Personnel psychologists are concerned with performance appraisal, personnel selection and placement, training and job analysis. They may be involved in teaching, research and consulting in academic and private settings. Research areas include motivation, leadership, attitude theory and measurement, group influences on performance and motivation, human resources, and personnel administration.
Psychometric (Quantitative) psychologists are involved in research design, statistical analysis, and the design and development of standardized tests. Psychologists in this field are trained in mathematics, statistic and computer programming. They act as consultants and program evaluators in business, government, and education. Quantitative psychologists are also employed as teachers and researchers at colleges and universities.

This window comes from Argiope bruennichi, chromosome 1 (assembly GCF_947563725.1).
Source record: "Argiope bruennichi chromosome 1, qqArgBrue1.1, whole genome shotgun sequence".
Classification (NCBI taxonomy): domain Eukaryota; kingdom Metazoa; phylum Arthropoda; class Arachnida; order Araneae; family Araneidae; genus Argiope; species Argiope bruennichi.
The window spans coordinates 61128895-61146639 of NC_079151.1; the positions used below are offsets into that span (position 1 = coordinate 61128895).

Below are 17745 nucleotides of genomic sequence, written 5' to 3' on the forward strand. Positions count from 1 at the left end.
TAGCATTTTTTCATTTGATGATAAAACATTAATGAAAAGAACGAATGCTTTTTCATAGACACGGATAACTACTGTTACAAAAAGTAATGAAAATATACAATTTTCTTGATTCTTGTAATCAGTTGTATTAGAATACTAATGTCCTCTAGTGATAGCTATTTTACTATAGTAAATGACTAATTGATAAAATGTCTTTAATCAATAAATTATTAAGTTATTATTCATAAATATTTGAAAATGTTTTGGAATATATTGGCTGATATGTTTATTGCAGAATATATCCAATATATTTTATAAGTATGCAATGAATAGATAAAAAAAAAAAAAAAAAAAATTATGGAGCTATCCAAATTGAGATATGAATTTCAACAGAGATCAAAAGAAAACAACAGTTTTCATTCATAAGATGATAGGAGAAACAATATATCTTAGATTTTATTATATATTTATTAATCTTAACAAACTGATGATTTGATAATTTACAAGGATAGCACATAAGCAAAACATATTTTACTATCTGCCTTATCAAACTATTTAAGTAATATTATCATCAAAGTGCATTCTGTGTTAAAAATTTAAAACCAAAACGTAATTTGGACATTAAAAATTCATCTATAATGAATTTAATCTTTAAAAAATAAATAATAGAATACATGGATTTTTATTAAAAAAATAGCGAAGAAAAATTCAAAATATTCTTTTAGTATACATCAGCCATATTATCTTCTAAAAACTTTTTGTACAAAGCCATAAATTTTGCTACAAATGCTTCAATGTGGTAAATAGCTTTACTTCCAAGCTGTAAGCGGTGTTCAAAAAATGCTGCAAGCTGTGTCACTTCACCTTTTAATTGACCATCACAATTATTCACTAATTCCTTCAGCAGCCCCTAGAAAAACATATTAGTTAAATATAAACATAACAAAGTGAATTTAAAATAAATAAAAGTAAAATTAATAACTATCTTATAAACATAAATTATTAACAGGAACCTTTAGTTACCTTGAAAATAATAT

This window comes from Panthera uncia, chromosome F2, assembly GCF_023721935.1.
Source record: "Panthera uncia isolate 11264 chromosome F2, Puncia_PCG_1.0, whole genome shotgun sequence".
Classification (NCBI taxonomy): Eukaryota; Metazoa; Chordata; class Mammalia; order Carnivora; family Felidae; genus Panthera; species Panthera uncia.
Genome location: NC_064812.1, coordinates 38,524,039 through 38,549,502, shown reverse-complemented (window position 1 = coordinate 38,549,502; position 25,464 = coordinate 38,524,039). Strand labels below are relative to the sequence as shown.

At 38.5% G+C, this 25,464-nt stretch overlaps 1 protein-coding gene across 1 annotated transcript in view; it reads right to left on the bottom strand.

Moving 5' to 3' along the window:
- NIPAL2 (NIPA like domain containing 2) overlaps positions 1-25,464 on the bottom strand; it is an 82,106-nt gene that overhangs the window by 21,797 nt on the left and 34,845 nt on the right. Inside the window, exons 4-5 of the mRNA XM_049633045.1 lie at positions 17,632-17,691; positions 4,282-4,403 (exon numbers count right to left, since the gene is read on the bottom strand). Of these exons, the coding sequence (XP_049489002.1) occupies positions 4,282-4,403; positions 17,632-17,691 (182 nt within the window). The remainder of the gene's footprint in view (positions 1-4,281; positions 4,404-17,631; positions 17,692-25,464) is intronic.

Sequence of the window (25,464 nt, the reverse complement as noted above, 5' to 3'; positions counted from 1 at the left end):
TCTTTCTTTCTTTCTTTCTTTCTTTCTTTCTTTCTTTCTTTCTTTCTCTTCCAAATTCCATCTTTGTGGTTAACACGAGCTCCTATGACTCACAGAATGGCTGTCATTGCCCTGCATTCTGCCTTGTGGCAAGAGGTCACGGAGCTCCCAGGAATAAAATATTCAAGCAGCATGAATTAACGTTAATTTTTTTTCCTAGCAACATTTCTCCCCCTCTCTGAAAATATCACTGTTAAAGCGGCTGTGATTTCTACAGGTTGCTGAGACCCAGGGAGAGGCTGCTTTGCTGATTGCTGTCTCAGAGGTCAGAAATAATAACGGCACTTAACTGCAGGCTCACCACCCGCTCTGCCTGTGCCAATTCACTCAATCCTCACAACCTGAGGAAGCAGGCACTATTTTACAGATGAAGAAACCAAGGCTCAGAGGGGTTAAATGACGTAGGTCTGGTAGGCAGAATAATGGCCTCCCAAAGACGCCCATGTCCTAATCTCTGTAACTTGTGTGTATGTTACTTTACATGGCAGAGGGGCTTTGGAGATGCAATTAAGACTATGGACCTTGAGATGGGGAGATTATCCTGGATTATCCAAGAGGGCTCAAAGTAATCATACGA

School psychologists typically work within a school system administering standardized tests, monitoring behavioral programs, and working with parents and teachers to decide if intervention is necessary. An important distinction should be made between school psychologists and school counselors. School counselors provide vocational guidance, work with minor behavioral problems, counsel students on personal issues, and help student identify and achieve educational goals.
Social psychologists examine the effects of groups of people on the behavior of individuals. Research topics include acquisition of beliefs, attitude formation, environmental effects on behavior, group interaction and social roles. Social psychologists work as researchers and teachers in colleges and universities.
Sport and Performance psychologists help athletes improve their performance by working with athletes on motivation, stress management, visualizations, and effective teamwork. Sport psychologists apply psychological principles to enhance people's participation in physical activities and help athletes achieve optional human performance.